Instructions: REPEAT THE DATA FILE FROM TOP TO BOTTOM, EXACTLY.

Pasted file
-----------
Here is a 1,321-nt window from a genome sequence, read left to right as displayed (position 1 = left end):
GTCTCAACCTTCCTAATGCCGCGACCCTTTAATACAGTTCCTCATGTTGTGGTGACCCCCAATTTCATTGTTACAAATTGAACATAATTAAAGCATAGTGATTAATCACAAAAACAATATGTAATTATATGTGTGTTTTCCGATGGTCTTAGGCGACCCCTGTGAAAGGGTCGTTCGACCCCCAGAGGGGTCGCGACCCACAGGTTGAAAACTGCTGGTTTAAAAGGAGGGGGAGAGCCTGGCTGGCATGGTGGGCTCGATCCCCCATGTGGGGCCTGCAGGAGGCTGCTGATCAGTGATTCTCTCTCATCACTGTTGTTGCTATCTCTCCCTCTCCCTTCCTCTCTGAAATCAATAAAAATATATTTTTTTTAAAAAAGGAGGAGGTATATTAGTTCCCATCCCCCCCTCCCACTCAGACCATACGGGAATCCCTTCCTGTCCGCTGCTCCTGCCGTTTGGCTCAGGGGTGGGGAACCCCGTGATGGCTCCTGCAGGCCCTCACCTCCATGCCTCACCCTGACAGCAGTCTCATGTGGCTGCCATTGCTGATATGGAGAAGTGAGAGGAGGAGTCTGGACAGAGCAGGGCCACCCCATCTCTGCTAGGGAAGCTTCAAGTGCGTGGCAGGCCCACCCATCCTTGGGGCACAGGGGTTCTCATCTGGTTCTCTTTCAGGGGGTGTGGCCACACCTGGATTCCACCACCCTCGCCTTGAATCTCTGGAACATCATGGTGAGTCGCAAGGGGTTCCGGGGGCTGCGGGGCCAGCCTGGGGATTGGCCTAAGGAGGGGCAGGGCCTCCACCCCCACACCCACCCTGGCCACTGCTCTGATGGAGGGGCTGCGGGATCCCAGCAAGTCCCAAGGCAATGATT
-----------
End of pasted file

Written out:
Here is a 1,321-nt window from a genome sequence, read left to right as displayed (position 1 = left end):
GTCTCAACCTTCCTAATGCCGCGACCCTTTAATACAGTTCCTCATGTTGTGGTGACCCCCAATTTCATTGTTACAAATTGAACATAATTAAAGCATAGTGATTAATCACAAAAACAATATGTAATTATATGTGTGTTTTCCGATGGTCTTAGGCGACCCCTGTGAAAGGGTCGTTCGACCCCCAGAGGGGTCGCGACCCACAGGTTGAAAACTGCTGGTTTAAAAGGAGGGGGAGAGCCTGGCTGGCATGGTGGGCTCGATCCCCCATGTGGGGCCTGCAGGAGGCTGCTGATCAGTGATTCTCTCTCATCACTGTTGTTGCTATCTCTCCCTCTCCCTTCCTCTCTGAAATCAATAAAAATATATTTTTTTTAAAAAAGGAGGAGGTATATTAGTTCCCATCCCCCCCTCCCACTCAGACCATACGGGAATCCCTTCCTGTCCGCTGCTCCTGCCGTTTGGCTCAGGGGTGGGGAACCCCGTGATGGCTCCTGCAGGCCCTCACCTCCATGCCTCACCCTGACAGCAGTCTCATGTGGCTGCCATTGCTGATATGGAGAAGTGAGAGGAGGAGTCTGGACAGAGCAGGGCCACCCCATCTCTGCTAGGGAAGCTTCAAGTGCGTGGCAGGCCCACCCATCCTTGGGGCACAGGGGTTCTCATCTGGTTCTCTTTCAGGGGGTGTGGCCACACCTGGATTCCACCACCCTCGCCTTGAATCTCTGGAACATCATGGTGAGTCGCAAGGGGTTCCGGGGGCTGCGGGGCCAGCCTGGGGATTGGCCTAAGGAGGGGCAGGGCCTCCACCCCCACACCCACCCTGGCCACTGCTCTGATGGAGGGGCTGCGGGATCCCAGCAAGTCCCAAGGCAATGATT